The Bush team and their congressional allies are in the final stages of jamming a Patriot Act reauthorization act into law.
The reauthorization bill will give the feds new power to suppress Americans’ speech. The Act contains a provision that will empower the Secret Service to forcibly expand the Free Speech Zones that have blighted dissent when the President or any federal big-wig comes to town. The ACLU’s Caroline Fredrickson warns that the provision “would give the Secret Service effective power to enact ‘exclusion zones’ even without the attendance of the president or other Secret Service protectee.”
Free Speech Zones have been among the most brazen constitutional abuses of the Bush era. The Secret Service, often working in cahoots with local police, create quarantine zones where no one can wave a sign with a discouraging word about George W. Secret Service agent Brian Marr explained to National Public Radio the rationale for pervasive restrictions: “These individuals may be so involved with trying to shout their support or nonsupport that inadvertently they may walk out into the motorcade route and be injured. And that is really the reason why we set these places up, so we can make sure that they have the right of free speech, but, too, we want to be sure that they are able to go home at the end of the evening and not be injured in any way.”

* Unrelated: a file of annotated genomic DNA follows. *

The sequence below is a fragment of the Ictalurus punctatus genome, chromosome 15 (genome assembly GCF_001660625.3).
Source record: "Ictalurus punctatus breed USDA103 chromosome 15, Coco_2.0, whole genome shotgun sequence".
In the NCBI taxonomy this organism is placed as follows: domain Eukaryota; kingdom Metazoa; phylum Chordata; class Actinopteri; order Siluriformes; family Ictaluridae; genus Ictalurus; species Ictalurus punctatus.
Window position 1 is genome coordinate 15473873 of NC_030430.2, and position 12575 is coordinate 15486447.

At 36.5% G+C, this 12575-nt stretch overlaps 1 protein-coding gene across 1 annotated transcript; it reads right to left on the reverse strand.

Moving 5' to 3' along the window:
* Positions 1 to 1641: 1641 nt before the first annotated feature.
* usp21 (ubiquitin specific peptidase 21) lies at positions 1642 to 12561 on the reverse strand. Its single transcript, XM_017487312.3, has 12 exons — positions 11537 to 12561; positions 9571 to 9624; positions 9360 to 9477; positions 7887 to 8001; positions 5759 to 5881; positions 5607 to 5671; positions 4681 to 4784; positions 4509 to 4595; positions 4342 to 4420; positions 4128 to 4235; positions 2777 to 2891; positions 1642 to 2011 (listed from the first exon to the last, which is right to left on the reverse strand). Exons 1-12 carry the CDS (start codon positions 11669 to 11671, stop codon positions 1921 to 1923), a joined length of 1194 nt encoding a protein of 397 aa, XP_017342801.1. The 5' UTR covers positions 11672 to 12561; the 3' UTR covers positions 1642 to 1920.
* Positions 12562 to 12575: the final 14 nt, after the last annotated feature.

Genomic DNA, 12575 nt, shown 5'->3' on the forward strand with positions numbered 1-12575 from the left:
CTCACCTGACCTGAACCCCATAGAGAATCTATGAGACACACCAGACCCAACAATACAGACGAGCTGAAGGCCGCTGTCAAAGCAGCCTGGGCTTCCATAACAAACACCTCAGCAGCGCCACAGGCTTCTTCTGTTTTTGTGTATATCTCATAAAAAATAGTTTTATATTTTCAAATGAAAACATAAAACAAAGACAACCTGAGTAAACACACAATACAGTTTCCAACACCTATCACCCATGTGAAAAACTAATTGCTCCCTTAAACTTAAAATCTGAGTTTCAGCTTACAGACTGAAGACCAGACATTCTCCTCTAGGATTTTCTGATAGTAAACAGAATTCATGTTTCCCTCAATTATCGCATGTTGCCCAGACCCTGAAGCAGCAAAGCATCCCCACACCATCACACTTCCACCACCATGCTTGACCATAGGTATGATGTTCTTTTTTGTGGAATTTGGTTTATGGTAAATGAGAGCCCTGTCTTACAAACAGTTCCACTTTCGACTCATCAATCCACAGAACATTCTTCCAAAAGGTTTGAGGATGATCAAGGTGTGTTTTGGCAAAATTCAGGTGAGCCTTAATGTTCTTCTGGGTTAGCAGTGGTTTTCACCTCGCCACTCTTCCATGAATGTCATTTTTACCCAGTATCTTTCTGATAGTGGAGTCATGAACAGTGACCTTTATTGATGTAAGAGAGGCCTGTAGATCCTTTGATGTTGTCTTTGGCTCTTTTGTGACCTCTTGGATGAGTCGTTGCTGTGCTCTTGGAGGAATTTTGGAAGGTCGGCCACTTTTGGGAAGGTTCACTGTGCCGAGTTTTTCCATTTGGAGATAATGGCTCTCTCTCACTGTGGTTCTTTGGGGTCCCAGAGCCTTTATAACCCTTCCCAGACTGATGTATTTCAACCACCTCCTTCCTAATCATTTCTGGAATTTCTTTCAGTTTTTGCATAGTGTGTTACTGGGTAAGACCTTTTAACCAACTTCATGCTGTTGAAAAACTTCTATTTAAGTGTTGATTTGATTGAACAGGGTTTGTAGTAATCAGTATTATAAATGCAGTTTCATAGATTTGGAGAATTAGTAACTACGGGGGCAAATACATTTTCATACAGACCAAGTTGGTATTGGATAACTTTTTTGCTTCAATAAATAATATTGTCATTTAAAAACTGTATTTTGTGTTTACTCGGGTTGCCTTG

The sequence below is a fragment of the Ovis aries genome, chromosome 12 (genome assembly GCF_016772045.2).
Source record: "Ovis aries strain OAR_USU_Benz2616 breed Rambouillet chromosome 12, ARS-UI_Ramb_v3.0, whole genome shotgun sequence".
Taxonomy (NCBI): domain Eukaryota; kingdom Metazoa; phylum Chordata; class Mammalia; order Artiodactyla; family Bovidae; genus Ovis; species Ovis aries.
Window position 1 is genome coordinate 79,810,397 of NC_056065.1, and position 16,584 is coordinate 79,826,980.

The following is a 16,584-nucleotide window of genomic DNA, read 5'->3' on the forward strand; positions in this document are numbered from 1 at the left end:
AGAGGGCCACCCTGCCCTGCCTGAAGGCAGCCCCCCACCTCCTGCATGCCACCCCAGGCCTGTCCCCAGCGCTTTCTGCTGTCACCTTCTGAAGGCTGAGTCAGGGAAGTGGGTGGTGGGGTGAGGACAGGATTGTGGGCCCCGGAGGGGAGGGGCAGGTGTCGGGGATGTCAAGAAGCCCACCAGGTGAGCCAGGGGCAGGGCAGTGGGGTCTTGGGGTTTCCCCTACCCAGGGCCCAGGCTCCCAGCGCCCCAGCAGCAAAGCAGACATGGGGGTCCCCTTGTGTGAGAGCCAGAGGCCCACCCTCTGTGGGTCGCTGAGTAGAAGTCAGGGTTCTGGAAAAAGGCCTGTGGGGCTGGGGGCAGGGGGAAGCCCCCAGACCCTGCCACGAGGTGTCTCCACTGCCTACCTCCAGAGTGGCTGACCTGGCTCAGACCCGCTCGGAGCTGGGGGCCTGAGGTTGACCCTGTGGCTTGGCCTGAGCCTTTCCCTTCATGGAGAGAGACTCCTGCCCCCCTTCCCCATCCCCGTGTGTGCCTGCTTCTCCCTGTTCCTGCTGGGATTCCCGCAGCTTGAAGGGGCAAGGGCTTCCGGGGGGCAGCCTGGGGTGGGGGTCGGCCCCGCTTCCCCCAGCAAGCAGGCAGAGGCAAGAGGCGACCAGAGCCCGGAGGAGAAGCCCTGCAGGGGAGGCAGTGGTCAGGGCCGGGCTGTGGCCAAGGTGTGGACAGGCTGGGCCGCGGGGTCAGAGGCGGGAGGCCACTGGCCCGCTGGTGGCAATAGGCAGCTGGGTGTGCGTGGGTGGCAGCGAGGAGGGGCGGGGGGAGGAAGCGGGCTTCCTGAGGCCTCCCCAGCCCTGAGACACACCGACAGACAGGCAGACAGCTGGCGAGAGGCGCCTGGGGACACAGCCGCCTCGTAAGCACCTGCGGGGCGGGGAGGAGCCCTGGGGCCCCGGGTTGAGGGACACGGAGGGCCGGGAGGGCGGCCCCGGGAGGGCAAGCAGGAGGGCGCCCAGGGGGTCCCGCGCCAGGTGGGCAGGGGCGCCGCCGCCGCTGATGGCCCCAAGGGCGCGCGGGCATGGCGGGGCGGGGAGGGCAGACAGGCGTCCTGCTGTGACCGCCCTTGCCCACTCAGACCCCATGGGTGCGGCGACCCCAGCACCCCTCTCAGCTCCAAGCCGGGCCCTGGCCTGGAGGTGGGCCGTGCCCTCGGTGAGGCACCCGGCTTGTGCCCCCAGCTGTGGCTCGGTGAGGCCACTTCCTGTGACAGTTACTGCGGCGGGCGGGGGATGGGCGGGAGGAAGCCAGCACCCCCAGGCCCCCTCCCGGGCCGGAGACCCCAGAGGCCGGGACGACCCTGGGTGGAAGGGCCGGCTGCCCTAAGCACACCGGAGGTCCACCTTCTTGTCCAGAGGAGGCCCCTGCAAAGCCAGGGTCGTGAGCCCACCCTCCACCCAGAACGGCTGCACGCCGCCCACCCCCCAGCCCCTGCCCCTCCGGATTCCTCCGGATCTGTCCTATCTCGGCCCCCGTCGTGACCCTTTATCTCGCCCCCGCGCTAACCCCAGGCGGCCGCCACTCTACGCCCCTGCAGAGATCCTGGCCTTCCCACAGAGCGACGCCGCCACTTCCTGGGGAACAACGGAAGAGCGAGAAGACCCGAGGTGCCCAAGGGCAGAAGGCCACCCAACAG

People still have the right to free speech -as long as no one hears their words or sees their signs. The term “free speech zone” has quickly gone from being an obscenity and near-sneer to becoming formal government policy. This is a sea change in the American political vocabulary — and proof of the pervasive deference to government and politicians in the post-9/11 era.
Free speech zones are a pre-emptive strike against American freedom. It is absurd to presume that no one has the right to get close enough to holler at a politician. If Americans acquiesce to free speech zones, they are unfit for self-government.
The fate of the provision vesting new censorship power in the Secret Service will speak volumes about whether the media and members of Congress have learned anything from the abuses of recent years.